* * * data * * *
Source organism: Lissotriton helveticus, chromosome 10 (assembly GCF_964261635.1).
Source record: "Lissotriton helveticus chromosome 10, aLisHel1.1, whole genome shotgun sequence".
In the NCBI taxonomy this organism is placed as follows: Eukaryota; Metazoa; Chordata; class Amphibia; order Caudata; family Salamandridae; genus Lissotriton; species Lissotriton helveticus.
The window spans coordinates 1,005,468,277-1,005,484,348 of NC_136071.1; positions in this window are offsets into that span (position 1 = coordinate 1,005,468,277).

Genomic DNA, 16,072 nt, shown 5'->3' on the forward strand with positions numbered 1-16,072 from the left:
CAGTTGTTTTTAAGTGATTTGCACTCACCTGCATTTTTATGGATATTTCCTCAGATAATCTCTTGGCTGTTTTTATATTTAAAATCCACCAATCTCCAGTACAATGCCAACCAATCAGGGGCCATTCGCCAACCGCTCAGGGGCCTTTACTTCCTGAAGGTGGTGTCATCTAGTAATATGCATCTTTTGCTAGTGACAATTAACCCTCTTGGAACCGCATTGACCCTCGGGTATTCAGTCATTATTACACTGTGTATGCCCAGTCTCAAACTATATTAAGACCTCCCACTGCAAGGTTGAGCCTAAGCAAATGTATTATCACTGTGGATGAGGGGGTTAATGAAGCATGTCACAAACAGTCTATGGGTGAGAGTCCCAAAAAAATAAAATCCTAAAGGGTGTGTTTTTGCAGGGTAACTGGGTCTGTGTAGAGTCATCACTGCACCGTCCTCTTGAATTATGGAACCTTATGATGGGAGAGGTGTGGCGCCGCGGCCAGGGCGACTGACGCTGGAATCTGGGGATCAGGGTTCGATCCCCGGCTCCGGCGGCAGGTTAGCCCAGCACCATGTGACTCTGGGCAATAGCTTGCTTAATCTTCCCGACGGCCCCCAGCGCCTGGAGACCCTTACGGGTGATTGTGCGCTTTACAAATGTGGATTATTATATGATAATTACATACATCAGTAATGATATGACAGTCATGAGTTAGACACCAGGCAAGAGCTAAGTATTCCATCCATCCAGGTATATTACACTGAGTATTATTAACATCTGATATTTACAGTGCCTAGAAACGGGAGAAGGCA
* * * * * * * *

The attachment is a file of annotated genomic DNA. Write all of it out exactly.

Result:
Source organism: Lissotriton helveticus, chromosome 10 (assembly GCF_964261635.1).
Source record: "Lissotriton helveticus chromosome 10, aLisHel1.1, whole genome shotgun sequence".
In the NCBI taxonomy this organism is placed as follows: Eukaryota; Metazoa; Chordata; class Amphibia; order Caudata; family Salamandridae; genus Lissotriton; species Lissotriton helveticus.
The window spans coordinates 1,005,468,277-1,005,484,348 of NC_136071.1; positions in this window are offsets into that span (position 1 = coordinate 1,005,468,277).

Genomic DNA, 16,072 nt, shown 5'->3' on the forward strand with positions numbered 1-16,072 from the left:
CAGTTGTTTTTAAGTGATTTGCACTCACCTGCATTTTTATGGATATTTCCTCAGATAATCTCTTGGCTGTTTTTATATTTAAAATCCACCAATCTCCAGTACAATGCCAACCAATCAGGGGCCATTCGCCAACCGCTCAGGGGCCTTTACTTCCTGAAGGTGGTGTCATCTAGTAATATGCATCTTTTGCTAGTGACAATTAACCCTCTTGGAACCGCATTGACCCTCGGGTATTCAGTCATTATTACACTGTGTATGCCCAGTCTCAAACTATATTAAGACCTCCCACTGCAAGGTTGAGCCTAAGCAAATGTATTATCACTGTGGATGAGGGGGTTAATGAAGCATGTCACAAACAGTCTATGGGTGAGAGTCCCAAAAAAATAAAATCCTAAAGGGTGTGTTTTTGCAGGGTAACTGGGTCTGTGTAGAGTCATCACTGCACCGTCCTCTTGAATTATGGAACCTTATGATGGGAGAGGTGTGGCGCCGCGGCCAGGGCGACTGACGCTGGAATCTGGGGATCAGGGTTCGATCCCCGGCTCCGGCGGCAGGTTAGCCCAGCACCATGTGACTCTGGGCAATAGCTTGCTTAATCTTCCCGACGGCCCCCAGCGCCTGGAGACCCTTACGGGTGATTGTGCGCTTTACAAATGTGGATTATTATATGATAATTACATACATCAGTAATGATATGACAGTCATGAGTTAGACACCAGGCAAGAGCTAAGTATTCCATCCATCCAGGTATATTACACTGAGTATTATTAACATCTGATATTTACAGTGCCTAGAAACGGGAGAAGGCA